Why Does My Sink Smell Like Rotten Eggs and What to Do

The foul, sulfurous stench of rotten eggs emanating from your sink drain can be alarming and unpleasant. But don’t worry – with a few troubleshooting steps, you can likely get to the bottom of what’s causing the odor and banish it for good.

What Causes the Rotten Egg Smell in My Sink?

The rotten egg odor coming from your sink is most likely caused by hydrogen sulfide gas. This gas is a byproduct created when bacteria break down organic matter and sewage. Hydrogen sulfide gas has a characteristic rotten egg or sulfur-like smell that is unmistakable.

Here are the most common culprits that allow smelly hydrogen sulfide gas to form in your drains and rise up out of your sink:

Clogged or Slow Drain

When your sink drain gets clogged fully or partially by grease, hair, soap scum, or foreign objects, it causes water to pool and stagnate rather than flowing freely down the pipes. This stagnant water becomes a breeding ground for sulfate-reducing bacteria that then produce hydrogen sulfide gas which wafts up through your drain.

Stagnant P-Trap

Even if your sink isn’t clogged, the smell can still develop in the p-trap. This curved pipe underneath the sink is designed to hold water to prevent sewer gas from rising up. But if the trap water slowly evaporates in a sink that isn’t used frequently, it allows rotten egg stench to escape into your home.

Municipal Water Supply Issues

In some cases, the rotten egg odor may originate from problems with your home’s water supply rather than an issue in your drain. If contaminants enter the water source or the municipal treatment plant has difficulties removing sulfur compounds, it can cause that signature rotten egg smell to come through the taps.

sink smells like rotten eggs

How to Diagnose the Source of the Smell

Pinpointing where the rotten egg odor is coming from is an important first step in treating it. Here are some ways to determine the origin of the smell:

Check if it Happens with All Drains

Run water in all your sinks, showers, and tubs to see if the smell is isolated to one drain or widespread. A sink-specific smell points to a problem like a clog in that drain’s plumbing. A house-wide odor indicates a likely water supply issue.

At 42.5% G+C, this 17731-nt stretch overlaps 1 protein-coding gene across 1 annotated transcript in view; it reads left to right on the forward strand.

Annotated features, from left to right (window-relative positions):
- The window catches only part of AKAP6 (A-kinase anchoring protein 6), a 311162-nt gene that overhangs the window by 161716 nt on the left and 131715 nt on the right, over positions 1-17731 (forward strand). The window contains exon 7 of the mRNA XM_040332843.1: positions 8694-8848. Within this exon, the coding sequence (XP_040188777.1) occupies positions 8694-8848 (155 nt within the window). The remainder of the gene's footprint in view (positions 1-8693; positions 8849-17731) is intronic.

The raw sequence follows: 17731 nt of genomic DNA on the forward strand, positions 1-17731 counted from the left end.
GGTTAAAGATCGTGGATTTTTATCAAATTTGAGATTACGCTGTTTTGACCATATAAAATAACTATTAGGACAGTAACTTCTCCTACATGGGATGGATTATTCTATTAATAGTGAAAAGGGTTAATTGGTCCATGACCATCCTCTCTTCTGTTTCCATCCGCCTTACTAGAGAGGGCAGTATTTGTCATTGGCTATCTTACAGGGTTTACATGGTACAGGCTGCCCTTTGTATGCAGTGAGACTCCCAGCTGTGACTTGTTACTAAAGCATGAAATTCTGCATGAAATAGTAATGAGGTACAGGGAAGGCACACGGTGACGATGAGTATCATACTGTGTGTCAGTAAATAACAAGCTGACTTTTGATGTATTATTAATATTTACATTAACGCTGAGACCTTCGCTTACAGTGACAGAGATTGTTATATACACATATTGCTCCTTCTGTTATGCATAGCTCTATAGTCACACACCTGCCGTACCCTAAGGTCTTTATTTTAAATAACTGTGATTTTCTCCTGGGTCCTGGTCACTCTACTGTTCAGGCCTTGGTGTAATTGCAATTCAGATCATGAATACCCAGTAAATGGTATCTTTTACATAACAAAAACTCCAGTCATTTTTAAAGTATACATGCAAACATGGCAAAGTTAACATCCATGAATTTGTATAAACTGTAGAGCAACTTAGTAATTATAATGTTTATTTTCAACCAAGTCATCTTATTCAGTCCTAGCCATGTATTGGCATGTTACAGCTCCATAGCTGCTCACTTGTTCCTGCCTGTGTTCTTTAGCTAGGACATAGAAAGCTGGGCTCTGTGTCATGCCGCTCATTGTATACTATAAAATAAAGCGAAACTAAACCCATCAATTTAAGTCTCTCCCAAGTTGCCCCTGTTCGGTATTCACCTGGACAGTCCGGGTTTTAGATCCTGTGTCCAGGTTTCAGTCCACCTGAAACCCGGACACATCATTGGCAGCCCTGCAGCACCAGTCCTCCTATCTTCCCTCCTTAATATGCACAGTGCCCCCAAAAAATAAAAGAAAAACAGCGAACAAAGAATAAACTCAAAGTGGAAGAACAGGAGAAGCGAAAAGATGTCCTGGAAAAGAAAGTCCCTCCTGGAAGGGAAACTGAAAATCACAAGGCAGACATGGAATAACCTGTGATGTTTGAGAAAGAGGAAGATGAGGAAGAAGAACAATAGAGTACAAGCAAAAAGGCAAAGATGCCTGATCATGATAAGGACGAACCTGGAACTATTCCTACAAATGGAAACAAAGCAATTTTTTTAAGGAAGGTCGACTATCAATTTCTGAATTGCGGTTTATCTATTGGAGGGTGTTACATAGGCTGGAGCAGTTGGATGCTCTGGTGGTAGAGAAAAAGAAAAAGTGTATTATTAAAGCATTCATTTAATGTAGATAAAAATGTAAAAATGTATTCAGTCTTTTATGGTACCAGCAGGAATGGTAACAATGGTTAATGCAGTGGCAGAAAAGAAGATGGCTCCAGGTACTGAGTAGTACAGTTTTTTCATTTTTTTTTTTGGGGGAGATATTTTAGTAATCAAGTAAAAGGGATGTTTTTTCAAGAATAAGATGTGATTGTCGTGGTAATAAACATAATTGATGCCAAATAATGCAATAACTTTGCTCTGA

Note When the Smell Occurs

Take note if the odor only happens while the water is running versus being constant. Intermittent smells when water flows down the drain suggest a drain trap issue, while a pervasive stench hints at sewer gas leaks.

Contact Your Water Company

If you suspect the smell may be coming from the water source itself, call your municipal provider. Ask if they are aware of any issues that could be causing sulfur compounds or other contaminants to enter the water supply and create a rotten egg odor.

How to Get Rid of a Rotten Egg Smell in the Sink

Once you know the likely source of the smell, you can take the appropriate steps to get rid of it. Here are some effective solutions for eliminating that rotten egg odor coming from your sink drain:

Physically Remove Clogs

If your drain is fully or partially clogged, the first step is removing the blockage. Use a plunger or drain snake to break up debris, grease, and soap scum. Prevent future clogs by using drain covers and strainers when washing hair or food residue down the sink.

Refresh P-Trap Water Seals

Stagnant p-trap water allows sewer gas to seep into the home. Simply run water through all sink drains for 5-10 minutes to flush out the traps and fill them with fresh water. For sinks used infrequently, do this weekly.

Clean the Drain and Disposal

Use baking soda and vinegar to break up gunk lining the drain. For garbage disposals, grind ice cubes and citrus peels to freshen the unit. Clean sink drains prevent organic buildup that bacteria feed on.

Call a Professional Plumber

For severe or ongoing rotten egg smells, contact a professional plumber. They can inspect your sinks, traps, and pipes to locate cracks or faulty connections that may be allowing sewer gas to leak into the home.

Preventing the Rotten Egg Smell from Returning

Once you’ve eliminated the rotten egg odor, take these proactive steps to prevent it from returning in the future:

Perform Regular Drain Maintenance

Pour a mix of baking soda and vinegar down your drains weekly, followed by boiling water. Use enzymatic drain cleaners monthly to break down grime and keep your drains free-flowing.

Don’t Allow P-Traps to Dry Out

Run water through unused sinks for 30-60 seconds weekly to maintain the water seals and prevent evaporation that allows sewer gas to escape.

Inspect for Leaks

Check under sinks and along visible pipes for any water damage or cracks that could indicate a leak and lead to sulfur gas odors. Repair any leaks or damage immediately to prevent bacteria growth.

When to Call a Professional Plumber

Contact a licensed plumber right away if:

  • DIY remedies don’t eliminate the rotten egg smell
  • The smell seems to come from all drains, pointing to a complex issue
  • You find evidence of leaks or damage in your plumbing
  • The odor is overpowering or you suspect sewer gas leaks

A professional can use specialized tools to locate the source of any odor and make necessary repairs to restore fresh air.

A sink that smells like rotten eggs is never a pleasant experience. But in most cases, it’s easily fixable with some drain cleaning and maintenance. The keys are identifying the source of the odor, eliminating any clogs or standing water, and preventing future buildup. With regular care and quick attention when smells develop, you can keep your sink and drains smelling — and flowing — fresh.

Leave a Reply

Your email address will not be published. Required fields are marked *